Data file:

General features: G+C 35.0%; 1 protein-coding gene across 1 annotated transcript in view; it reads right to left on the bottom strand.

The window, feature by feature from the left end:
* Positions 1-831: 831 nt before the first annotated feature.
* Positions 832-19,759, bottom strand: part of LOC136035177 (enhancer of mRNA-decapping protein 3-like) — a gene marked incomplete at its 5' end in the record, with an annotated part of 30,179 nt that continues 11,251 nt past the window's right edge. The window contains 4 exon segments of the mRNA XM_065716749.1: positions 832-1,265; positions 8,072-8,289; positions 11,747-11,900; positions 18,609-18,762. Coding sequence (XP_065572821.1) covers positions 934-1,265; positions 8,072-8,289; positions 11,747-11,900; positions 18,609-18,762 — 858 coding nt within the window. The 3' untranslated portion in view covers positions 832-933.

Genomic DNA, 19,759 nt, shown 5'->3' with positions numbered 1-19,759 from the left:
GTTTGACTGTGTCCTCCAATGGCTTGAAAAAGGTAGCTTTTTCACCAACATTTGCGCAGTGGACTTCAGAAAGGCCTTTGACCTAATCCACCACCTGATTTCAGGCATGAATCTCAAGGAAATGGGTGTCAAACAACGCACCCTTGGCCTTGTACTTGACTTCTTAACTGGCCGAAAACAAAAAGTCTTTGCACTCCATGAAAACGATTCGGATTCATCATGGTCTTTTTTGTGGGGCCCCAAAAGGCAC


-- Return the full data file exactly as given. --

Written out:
General features: G+C 35.0%; 1 protein-coding gene across 1 annotated transcript in view; it reads right to left on the bottom strand.

The window, feature by feature from the left end:
* Positions 1-831: 831 nt before the first annotated feature.
* Positions 832-19,759, bottom strand: part of LOC136035177 (enhancer of mRNA-decapping protein 3-like) — a gene marked incomplete at its 5' end in the record, with an annotated part of 30,179 nt that continues 11,251 nt past the window's right edge. The window contains 4 exon segments of the mRNA XM_065716749.1: positions 832-1,265; positions 8,072-8,289; positions 11,747-11,900; positions 18,609-18,762. Coding sequence (XP_065572821.1) covers positions 934-1,265; positions 8,072-8,289; positions 11,747-11,900; positions 18,609-18,762 — 858 coding nt within the window. The 3' untranslated portion in view covers positions 832-933.

Genomic DNA, 19,759 nt, shown 5'->3' with positions numbered 1-19,759 from the left:
GTTTGACTGTGTCCTCCAATGGCTTGAAAAAGGTAGCTTTTTCACCAACATTTGCGCAGTGGACTTCAGAAAGGCCTTTGACCTAATCCACCACCTGATTTCAGGCATGAATCTCAAGGAAATGGGTGTCAAACAACGCACCCTTGGCCTTGTACTTGACTTCTTAACTGGCCGAAAACAAAAAGTCTTTGCACTCCATGAAAACGATTCGGATTCATCATGGTCTTTTTTGTGGGGCCCCAAAAGGCAC